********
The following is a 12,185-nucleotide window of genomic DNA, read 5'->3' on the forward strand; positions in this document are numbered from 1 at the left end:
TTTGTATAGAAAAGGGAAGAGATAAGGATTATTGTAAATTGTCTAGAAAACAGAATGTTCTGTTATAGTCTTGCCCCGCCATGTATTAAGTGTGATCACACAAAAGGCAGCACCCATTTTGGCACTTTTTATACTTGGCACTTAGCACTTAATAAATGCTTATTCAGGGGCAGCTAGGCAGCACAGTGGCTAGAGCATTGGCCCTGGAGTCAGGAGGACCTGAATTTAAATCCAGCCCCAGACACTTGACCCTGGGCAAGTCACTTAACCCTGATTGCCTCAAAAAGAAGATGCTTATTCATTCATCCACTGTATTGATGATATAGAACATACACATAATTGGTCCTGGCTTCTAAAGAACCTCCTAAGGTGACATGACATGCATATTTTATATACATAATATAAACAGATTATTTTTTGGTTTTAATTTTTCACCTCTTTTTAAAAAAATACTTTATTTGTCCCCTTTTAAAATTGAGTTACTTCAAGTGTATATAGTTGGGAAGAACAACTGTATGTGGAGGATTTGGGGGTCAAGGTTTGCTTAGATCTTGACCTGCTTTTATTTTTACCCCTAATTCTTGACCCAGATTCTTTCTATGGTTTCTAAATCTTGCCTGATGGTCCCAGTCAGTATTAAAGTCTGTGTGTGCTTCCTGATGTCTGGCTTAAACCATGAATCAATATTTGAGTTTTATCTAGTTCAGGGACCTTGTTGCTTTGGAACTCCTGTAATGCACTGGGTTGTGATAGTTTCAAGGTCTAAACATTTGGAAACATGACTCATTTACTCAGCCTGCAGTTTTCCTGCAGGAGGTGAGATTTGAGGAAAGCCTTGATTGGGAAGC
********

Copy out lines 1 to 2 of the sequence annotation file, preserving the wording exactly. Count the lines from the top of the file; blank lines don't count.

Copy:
The following is a 12,185-nucleotide window of genomic DNA, read 5'->3' on the forward strand; positions in this document are numbered from 1 at the left end:
TTTGTATAGAAAAGGGAAGAGATAAGGATTATTGTAAATTGTCTAGAAAACAGAATGTTCTGTTATAGTCTTGCCCCGCCATGTATTAAGTGTGATCACACAAAAGGCAGCACCCATTTTGGCACTTTTTATACTTGGCACTTAGCACTTAATAAATGCTTATTCAGGGGCAGCTAGGCAGCACAGTGGCTAGAGCATTGGCCCTGGAGTCAGGAGGACCTGAATTTAAATCCAGCCCCAGACACTTGACCCTGGGCAAGTCACTTAACCCTGATTGCCTCAAAAAGAAGATGCTTATTCATTCATCCACTGTATTGATGATATAGAACATACACATAATTGGTCCTGGCTTCTAAAGAACCTCCTAAGGTGACATGACATGCATATTTTATATACATAATATAAACAGATTATTTTTTGGTTTTAATTTTTCACCTCTTTTTAAAAAAATACTTTATTTGTCCCCTTTTAAAATTGAGTTACTTCAAGTGTATATAGTTGGGAAGAACAACTGTATGTGGAGGATTTGGGGGTCAAGGTTTGCTTAGATCTTGACCTGCTTTTATTTTTACCCCTAATTCTTGACCCAGATTCTTTCTATGGTTTCTAAATCTTGCCTGATGGTCCCAGTCAGTATTAAAGTCTGTGTGTGCTTCCTGATGTCTGGCTTAAACCATGAATCAATATTTGAGTTTTATCTAGTTCAGGGACCTTGTTGCTTTGGAACTCCTGTAATGCACTGGGTTGTGATAGTTTCAAGGTCTAAACATTTGGAAACATGACTCATTTACTCAGCCTGCAGTTTTCCTGCAGGAGGTGAGATTTGAGGAAAGCCTTGATTGGGAAGC